On cars, old, new and future; science & technology; vintage airplanes, computer flight simulation of them; Sherlockiana; our English language; travel; and other stuff
MEEHAM CRIST’S ARTICLE “Our Cyborg Progeny,” The London Review of Books, January 7, 2021, is thought-provoking, enlightening, and entertaining. Even by LRB standards, at 4634 words it’s a lengthy piece. However, Crist’s discussion of the book Novacene and its author James Lovelock provided me with an excellent introduction to the Gaia concept and the fellow who proposed it. Here, in Parts 1 and 2 today and tomorrow, are tidbits gleaned from this LRB article.
Proposer of Gaia and More. James Lovelock is perhaps best known for proposing the Gaia hypothesis, that the Earth functions as a self-regulating system. However, this is only one of his achievements. In 1957, Lovelock invented the electron capture detector. He used this device in the late 1960s to identify the widespread presence—and danger—of chlorofluorocarbons in the atmosphere. This eventually led to the Montreal Protocol, finalized in 1987, a global agreement phasing out ozone-layer-depleting substances such as CFCs.
Lovelock worked with NASA in developing instrumentation analyzing extraterrestrial atmospheres and planetary surfaces. In the 1970s, this work led him and evolutionary theorist Lynn Margulis to propose the Gaia hypothesis. As described in Wikipedia, this hypothesis “proposes that living organisms interact with their inorganic surroundings on Earth to form a synergistic and self-regulating complex system that helps maintain and perpetuate the conditions for life on the planet.”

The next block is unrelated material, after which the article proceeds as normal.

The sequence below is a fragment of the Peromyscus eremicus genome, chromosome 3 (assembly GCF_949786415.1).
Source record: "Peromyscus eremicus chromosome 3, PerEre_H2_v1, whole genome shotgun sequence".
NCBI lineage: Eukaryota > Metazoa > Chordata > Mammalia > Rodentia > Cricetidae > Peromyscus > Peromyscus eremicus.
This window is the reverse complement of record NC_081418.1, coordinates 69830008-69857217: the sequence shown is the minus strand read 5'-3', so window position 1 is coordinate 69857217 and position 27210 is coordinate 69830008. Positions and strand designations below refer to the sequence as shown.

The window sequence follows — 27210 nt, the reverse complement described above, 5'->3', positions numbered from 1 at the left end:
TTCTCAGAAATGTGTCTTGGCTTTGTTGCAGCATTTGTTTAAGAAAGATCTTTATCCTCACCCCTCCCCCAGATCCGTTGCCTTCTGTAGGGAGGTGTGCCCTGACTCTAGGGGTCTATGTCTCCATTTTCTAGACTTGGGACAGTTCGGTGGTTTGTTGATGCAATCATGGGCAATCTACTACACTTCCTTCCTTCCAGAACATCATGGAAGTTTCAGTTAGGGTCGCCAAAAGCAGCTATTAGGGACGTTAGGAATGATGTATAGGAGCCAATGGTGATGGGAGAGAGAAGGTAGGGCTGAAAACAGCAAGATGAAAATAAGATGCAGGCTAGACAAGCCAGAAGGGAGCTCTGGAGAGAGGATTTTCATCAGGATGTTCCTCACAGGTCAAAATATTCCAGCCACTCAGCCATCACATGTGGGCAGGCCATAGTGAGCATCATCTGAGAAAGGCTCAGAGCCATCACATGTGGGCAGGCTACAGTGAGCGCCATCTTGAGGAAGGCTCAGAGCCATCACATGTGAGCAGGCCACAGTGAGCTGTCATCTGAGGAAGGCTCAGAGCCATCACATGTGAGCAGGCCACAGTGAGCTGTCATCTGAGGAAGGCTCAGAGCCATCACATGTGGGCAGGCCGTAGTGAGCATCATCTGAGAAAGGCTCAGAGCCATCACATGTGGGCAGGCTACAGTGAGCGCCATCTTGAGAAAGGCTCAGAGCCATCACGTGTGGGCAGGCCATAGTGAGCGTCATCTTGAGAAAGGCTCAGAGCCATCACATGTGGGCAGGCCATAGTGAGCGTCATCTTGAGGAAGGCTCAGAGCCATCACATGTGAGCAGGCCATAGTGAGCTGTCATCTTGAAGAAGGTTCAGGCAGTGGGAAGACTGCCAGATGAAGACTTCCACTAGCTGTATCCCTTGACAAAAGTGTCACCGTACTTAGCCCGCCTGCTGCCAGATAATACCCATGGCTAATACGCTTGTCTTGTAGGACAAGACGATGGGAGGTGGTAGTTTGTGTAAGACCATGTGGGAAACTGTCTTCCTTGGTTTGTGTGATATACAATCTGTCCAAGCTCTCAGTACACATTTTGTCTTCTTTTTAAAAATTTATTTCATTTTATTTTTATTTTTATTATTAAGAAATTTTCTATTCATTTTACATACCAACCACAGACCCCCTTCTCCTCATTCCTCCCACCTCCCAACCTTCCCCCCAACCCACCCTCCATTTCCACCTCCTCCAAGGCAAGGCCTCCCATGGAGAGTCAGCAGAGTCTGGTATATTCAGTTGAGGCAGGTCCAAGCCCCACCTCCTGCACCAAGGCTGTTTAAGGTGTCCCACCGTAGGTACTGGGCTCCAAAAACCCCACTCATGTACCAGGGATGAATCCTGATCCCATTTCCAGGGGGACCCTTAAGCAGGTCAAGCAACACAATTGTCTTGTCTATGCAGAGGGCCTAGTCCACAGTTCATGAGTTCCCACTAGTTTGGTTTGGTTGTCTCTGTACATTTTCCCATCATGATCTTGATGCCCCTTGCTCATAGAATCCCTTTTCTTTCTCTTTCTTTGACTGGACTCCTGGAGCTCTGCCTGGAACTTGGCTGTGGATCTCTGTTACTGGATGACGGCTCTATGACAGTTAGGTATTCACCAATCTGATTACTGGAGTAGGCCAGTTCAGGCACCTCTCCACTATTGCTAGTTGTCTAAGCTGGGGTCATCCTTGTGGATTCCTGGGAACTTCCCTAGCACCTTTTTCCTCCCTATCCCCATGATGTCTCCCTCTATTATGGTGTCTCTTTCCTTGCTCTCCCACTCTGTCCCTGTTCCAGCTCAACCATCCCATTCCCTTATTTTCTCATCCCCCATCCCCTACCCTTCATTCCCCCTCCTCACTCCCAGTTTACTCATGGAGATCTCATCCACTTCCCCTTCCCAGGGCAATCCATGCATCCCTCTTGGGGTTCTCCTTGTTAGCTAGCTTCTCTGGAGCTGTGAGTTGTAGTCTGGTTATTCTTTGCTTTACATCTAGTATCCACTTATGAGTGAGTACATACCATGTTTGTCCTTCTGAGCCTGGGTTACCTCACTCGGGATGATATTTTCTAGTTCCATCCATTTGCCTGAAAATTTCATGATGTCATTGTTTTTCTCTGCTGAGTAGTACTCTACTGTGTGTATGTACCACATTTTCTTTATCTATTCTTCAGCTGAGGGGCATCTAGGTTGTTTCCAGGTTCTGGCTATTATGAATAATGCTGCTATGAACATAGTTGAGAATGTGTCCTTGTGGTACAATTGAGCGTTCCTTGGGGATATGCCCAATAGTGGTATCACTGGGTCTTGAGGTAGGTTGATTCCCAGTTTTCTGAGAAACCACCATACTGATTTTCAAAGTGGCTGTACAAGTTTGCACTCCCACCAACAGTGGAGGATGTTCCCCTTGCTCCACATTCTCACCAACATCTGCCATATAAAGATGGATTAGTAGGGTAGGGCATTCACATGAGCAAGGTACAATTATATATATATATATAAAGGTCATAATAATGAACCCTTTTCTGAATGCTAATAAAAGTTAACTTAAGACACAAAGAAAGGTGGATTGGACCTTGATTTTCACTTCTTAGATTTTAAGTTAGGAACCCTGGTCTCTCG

Still a Hypothesis. Wikipedia continues, Gaia “was initially criticized for being teleological and against the principles of natural selection, but later refinements aligned the Gaia hypothesis with ideas from fields such as Earth system science, biogeochemistry, and systems ecology.”
LRB reviewer Meehan Crist is writer-in-residence in biological sciences at Columbia University. She writes of Gaia, “This idea has new resonance in a time of climate crisis, and in Novacene, James Lovelock, the man who proposed the Gaia hypothesis (and who turned a hundred in 2019), has set down some thoughts about the possible future of life on this rapidly warming planet.”
Crist describes many aspects of Lovelock’s refined thinking on Gaia: “Since 2006, Lovelock has written a string of variously apocalyptic books warning about the dire consequences of our present path for life on Earth – The Revenge of Gaia (2006), The Vanishing Face of Gaia (2009) and the slightly less dystopian A Rough Ride to the Future (2014). Novacene continues in this vein, but also offers up an oblique Hail Mary for the future of life: Gaia will save us. Sort of.”
Tomorrow in Part 2, we’ll reveal Lovelock’s “Hail Mary” pass. ds
© Dennis Simanaitis, SimanaitisSays.com, 2021